Teach English in WushijiA Zhen - Huhehaote Shi — Hohhot

Do you want to be TEFL or TESOL-certified and teach in WushijiA Zhen? Are you interested in teaching English in Huhehaote Shi — Hohhot? Check out ITTT’s online and in-class courses, Become certified to Teach English as a Foreign Language and start teaching English ONLINE or abroad! ITTT offers a wide variety of Online TEFL Courses and a great number of opportunities for English Teachers and for Teachers of English as a Second Language.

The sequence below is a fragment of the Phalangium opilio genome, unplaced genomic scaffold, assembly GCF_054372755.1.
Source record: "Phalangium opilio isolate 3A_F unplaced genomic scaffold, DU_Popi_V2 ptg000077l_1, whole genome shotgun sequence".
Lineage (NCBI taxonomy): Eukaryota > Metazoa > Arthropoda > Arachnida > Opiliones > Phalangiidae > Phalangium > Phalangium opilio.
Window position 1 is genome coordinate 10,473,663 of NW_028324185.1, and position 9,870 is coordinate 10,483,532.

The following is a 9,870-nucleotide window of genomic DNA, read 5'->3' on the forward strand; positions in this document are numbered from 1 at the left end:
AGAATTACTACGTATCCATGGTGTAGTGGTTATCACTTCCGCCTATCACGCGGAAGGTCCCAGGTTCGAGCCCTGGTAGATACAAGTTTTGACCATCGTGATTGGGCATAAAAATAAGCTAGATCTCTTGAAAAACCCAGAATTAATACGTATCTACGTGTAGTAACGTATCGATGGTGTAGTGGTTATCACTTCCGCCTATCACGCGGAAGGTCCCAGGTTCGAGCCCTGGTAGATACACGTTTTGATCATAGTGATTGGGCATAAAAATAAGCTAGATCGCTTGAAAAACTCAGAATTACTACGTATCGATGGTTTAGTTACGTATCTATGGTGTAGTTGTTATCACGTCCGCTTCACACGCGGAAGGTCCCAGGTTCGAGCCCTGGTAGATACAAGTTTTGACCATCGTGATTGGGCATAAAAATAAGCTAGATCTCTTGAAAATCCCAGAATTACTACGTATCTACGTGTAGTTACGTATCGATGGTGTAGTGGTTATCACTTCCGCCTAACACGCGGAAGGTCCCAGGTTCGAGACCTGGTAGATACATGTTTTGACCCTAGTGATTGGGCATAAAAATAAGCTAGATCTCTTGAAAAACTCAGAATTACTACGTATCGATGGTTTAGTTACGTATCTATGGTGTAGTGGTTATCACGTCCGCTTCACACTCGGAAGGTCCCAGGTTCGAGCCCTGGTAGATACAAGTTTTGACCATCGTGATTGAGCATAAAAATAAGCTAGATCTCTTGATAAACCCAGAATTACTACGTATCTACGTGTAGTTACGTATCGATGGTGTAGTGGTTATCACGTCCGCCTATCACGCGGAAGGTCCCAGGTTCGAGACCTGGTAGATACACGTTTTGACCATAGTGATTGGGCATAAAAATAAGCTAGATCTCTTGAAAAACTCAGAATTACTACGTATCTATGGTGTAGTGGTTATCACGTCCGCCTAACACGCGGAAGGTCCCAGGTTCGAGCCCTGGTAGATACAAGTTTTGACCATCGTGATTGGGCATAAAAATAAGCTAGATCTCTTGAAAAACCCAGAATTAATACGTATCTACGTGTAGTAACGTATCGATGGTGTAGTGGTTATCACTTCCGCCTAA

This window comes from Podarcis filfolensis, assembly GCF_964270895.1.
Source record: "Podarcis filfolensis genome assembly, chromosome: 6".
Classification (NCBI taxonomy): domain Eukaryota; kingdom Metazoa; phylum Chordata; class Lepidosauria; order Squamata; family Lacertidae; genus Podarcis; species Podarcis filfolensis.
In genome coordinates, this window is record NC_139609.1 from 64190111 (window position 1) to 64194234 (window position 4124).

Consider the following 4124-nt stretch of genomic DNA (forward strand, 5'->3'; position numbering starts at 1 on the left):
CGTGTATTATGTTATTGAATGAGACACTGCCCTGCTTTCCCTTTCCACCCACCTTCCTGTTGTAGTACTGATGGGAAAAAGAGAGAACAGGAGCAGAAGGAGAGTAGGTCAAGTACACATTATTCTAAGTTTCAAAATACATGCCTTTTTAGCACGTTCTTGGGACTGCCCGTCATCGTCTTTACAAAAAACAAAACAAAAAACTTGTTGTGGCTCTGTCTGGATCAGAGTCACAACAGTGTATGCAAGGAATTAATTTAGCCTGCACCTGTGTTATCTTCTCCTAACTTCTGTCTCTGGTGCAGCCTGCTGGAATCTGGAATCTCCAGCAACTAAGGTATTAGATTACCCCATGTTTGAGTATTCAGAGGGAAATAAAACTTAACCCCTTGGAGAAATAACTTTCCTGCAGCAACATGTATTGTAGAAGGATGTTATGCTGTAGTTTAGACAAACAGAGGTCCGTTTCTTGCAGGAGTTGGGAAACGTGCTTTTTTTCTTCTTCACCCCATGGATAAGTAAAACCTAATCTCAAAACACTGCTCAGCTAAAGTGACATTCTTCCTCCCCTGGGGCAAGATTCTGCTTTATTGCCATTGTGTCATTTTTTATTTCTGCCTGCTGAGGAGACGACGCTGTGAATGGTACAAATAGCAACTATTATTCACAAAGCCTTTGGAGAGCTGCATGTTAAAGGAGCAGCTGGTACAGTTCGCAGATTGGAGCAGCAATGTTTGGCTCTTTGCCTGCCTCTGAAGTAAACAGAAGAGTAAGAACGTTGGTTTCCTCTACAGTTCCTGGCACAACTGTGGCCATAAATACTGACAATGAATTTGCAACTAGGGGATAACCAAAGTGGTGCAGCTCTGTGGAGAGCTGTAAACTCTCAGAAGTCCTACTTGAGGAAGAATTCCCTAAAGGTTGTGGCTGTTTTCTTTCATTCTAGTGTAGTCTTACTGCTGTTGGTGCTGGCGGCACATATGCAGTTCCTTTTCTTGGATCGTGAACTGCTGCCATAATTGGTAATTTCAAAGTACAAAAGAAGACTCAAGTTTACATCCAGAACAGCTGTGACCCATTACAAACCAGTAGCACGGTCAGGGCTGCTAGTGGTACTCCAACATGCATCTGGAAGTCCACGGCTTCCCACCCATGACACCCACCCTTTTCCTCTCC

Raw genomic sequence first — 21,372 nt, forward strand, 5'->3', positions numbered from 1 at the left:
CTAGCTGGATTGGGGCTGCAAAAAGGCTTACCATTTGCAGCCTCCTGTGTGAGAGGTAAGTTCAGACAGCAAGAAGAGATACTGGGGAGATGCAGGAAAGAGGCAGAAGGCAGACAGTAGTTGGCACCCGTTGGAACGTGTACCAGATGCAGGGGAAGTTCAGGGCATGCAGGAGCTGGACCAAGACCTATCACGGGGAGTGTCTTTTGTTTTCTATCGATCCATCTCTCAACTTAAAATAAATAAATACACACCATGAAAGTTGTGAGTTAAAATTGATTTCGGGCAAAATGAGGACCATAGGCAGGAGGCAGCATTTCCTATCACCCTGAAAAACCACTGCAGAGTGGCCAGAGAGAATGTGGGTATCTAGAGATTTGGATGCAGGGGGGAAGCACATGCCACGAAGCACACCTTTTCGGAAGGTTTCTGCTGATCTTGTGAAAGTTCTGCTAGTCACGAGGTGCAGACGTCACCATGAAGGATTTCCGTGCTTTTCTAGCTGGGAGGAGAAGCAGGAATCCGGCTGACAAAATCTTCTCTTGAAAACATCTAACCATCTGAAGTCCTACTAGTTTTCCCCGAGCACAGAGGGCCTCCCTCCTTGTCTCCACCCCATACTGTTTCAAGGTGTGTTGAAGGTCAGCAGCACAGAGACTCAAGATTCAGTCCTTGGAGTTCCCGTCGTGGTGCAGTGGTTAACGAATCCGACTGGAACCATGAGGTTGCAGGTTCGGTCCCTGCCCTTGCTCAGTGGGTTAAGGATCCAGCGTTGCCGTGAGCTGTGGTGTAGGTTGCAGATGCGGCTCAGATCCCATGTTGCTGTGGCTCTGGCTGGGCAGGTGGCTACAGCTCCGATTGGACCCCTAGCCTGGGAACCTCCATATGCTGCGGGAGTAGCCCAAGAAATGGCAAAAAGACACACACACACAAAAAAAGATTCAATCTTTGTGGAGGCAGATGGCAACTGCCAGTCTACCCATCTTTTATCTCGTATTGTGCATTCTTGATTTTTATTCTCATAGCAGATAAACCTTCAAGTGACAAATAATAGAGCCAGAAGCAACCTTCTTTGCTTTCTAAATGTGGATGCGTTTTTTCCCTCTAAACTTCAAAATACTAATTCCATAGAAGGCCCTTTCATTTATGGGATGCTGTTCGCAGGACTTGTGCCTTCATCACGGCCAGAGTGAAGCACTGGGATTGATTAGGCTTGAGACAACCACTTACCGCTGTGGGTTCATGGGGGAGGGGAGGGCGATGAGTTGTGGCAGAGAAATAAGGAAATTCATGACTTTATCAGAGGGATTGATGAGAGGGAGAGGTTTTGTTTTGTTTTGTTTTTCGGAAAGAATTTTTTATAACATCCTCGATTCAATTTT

Teaching is a privilege, one full of promise and responsibility. It is from this privilege that the teacher may become an educator, shaping the role as a model for students. This role goes beyond getting the task at hand accomplished, which is albeit an essential element of teaching. The lasting impact of a teacher is built by three other components: inspiring students to pursue their goals, enabling them to do so, and instilling within them the confidence that they can achieve what they set out to do. In order for students to pursue their goals to the best of their ability, motivation becomes an apparent element of success – thus enters the role of the teacher as a source of inspiration. Upon careful reflection, all of my most profound encounters with mentors and teachers have been closely tied to their ability to inspire me. Inspiration, as an abstract concept, goes beyond simple motivation. The concept involves three steps, the first of which is the presence of a well-defined goal. By providing students with a productive and safe environment, a teacher may encourage students to explore new ideas. With this expansion of knowledge comes new opportunities, opening the door to the ideal space of creativity and inspiration. Once students are inspired and aware of their own goals, the responsible model must bring forth the tools to give students every chance to accomplish them. As a teacher, a person with a wider knowledge base of the given subject, it is necessary to clearly outline the ways in which a student may accomplish a task. To be more specific, let us take teaching English as an example. Grammar offers a solid foundation to language, a critical aspect to language learning. This subject must be incorporated into lesson plans. As this certification program emphasized, students must be introduced to the language in a “balanced and manageable way”. This translates to providing adequate and accurate materials, navigating the incorporation of dynamic or engaging subjects with the dry (but important) aspects of English grammar, ultimately tailoring the structure of lessons to the needs of the class. Selecting appropriate vocabulary and choosing teaching methods according to class dimensions are just as important as motivating students to begin learning English in the first place. External motivation (by rewards and deadlines) is only one aspect of teaching; enabling inspired students is another facet of teaching, helping students to find within themselves the tools to pursue their goals. Instilling confidence within students that they may achieve that which they seek is the third, and likely the most difficult, role of the teacher. My first teaching experience was at age 19, a tender age to be introduced to the field. I began by providing English language lessons to young people in Bulgaria. In my experience, the most linguistically gifted students often doubted their ability (regardless of their mastery of English or age). Perfectionism, I also found, has no age. To find confidence, self-criticism should be distinguished from self-reflection. Excessive self-criticism can be destructive, a behavior pattern I have struggled with myself yet seek to root out from my students. With consistency in word and action, kindness, and gentle words of encouragement, I believe that providing opportunities to students for them to observe the challenges they can overcome and the skills they have honed is a key characteristic to the role of the teacher. To use the term ‘teacher’ alongside ‘educator’ is often colloquially interchangeable; however, the role of the two are not synonymous. A teacher becomes an educator through the refinement of the practice, caring for students through the transmission of knowledge. Perhaps this is the difference between the role of a teacher versus that of an educator: the ability to reveal new opportunities to students, equip them with the tools they need, and to enable them to accomplish the tasks ahead. My experience has influenced the way in which I operate within the world, perhaps signaling that I have learned just as much as my students (if not more.) Educating is a role, inextricably linked to the human experience, rooted in empathy. Once the teacher is able to place themselves in the shoes of a student, to embrace their strengths and understand their weaknesses, they become an educator. For me, this has been one of the most meaningful transformations of my life.